Direct and interactive effects of light and nutrients on the legume-rhizobia mutualism

Jennifer A. Lau, Evan James Bowling, Lowell E. Gentry, Paul A. Glasser, Elizabeth A. Monarch, Whitney M. Olesen, Jillian Waxmonsky, Ryan Thomas Young

Research output: Contribution to journalArticlepeer-review

Abstract

The relative abundance of traded resources can alter the outcomes of symbioses, potentially shifting mutually-beneficial interactions into interactions that are detrimental to one or both partners. We manipulated the legume-rhizobia symbiosis and light and nutrient levels to investigate how the net growth benefits to both partners shift across environments differing in the availability of both traded resources. In low nutrient, high light environments, rhizobia increased mean plant biomass by 62%. In contrast, when plants were light-limited, rhizobia did not increase above-ground biomass and reduced mean below-ground biomass by 46%. Similarly, rhizobia only increased plant biomass under low nutrient conditions. Resource availability also affected nodule traits correlated with rhizobia fitness, with light-limited plants producing fewer and smaller nodules. Our results suggest that the growth benefits to both partners in the legume-rhizobia symbiosis depend on the availability of both traded resources. We also detected evidence, however, that plants may reduce investment in symbionts as the net benefits of association decrease, potentially limiting how far this interaction shifts toward parasitism in low-light, high nutrient environments.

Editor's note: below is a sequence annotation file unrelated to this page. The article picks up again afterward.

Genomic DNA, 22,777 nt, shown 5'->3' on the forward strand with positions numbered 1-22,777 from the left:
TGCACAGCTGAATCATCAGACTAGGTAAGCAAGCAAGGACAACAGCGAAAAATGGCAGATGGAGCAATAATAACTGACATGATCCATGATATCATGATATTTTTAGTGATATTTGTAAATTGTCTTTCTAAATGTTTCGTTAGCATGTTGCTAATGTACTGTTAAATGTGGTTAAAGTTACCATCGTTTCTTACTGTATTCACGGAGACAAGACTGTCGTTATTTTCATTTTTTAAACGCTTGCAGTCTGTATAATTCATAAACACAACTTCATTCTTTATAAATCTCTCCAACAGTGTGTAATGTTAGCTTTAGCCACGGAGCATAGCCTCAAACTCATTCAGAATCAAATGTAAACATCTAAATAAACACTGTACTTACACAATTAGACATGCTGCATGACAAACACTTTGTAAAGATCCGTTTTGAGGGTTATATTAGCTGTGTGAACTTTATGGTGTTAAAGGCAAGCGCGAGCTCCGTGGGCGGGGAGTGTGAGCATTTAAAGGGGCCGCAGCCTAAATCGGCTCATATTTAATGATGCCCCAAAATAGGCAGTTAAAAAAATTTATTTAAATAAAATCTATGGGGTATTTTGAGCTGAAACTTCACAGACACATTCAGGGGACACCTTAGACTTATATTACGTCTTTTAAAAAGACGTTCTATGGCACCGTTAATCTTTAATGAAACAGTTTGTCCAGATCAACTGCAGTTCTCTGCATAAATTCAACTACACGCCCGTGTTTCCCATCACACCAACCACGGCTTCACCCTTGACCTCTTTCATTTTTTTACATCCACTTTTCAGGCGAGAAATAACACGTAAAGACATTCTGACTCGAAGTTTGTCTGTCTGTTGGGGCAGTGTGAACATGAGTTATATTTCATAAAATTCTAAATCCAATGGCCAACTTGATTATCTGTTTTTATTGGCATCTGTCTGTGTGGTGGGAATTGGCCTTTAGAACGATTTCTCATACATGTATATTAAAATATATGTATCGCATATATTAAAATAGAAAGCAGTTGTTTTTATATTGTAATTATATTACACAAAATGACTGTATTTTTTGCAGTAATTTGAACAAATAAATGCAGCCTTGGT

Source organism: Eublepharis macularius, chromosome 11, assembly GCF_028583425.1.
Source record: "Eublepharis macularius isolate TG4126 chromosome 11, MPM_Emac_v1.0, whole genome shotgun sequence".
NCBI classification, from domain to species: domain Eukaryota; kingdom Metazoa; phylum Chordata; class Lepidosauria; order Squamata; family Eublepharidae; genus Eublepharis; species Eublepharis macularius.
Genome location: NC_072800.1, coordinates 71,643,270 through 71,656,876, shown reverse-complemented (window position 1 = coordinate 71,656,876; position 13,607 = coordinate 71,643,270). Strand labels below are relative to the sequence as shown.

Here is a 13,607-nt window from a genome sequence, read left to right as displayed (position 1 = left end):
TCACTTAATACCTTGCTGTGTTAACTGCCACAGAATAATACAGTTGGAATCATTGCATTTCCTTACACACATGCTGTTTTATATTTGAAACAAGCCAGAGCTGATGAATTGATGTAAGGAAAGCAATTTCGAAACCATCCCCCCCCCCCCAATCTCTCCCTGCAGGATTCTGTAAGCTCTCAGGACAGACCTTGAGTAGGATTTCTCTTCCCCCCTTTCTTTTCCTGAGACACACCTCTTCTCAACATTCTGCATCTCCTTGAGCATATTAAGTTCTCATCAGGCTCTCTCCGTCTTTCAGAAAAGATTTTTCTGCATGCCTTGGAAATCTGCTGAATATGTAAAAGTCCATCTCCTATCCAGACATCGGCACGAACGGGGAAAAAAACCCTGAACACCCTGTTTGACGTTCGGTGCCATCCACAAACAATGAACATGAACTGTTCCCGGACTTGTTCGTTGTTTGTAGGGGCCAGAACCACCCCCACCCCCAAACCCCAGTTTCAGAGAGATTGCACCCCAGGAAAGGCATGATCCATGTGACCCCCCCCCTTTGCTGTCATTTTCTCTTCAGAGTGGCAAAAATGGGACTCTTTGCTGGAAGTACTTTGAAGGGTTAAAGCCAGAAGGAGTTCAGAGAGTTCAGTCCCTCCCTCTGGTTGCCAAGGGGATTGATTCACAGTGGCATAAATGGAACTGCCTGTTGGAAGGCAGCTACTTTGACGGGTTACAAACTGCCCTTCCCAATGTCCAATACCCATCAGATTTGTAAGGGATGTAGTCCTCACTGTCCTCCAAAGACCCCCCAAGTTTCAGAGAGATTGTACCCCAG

Original languageEnglish (US)
Pages (from-to)80-86
Number of pages7
JournalActa Oecologica
Volume39
DOIs
StatePublished - Feb 1 2012
Externally publishedYes

Keywords

  • Benefit
  • Context-dependence
  • Cost
  • Mutualism
  • Nitrogen
  • Parasitism
  • Resource availability
  • Species interaction

ASJC Scopus subject areas

  • Ecology, Evolution, Behavior and Systematics
  • Nature and Landscape Conservation

Fingerprint Dive into the research topics of 'Direct and interactive effects of light and nutrients on the legume-rhizobia mutualism'. Together they form a unique fingerprint.

Cite this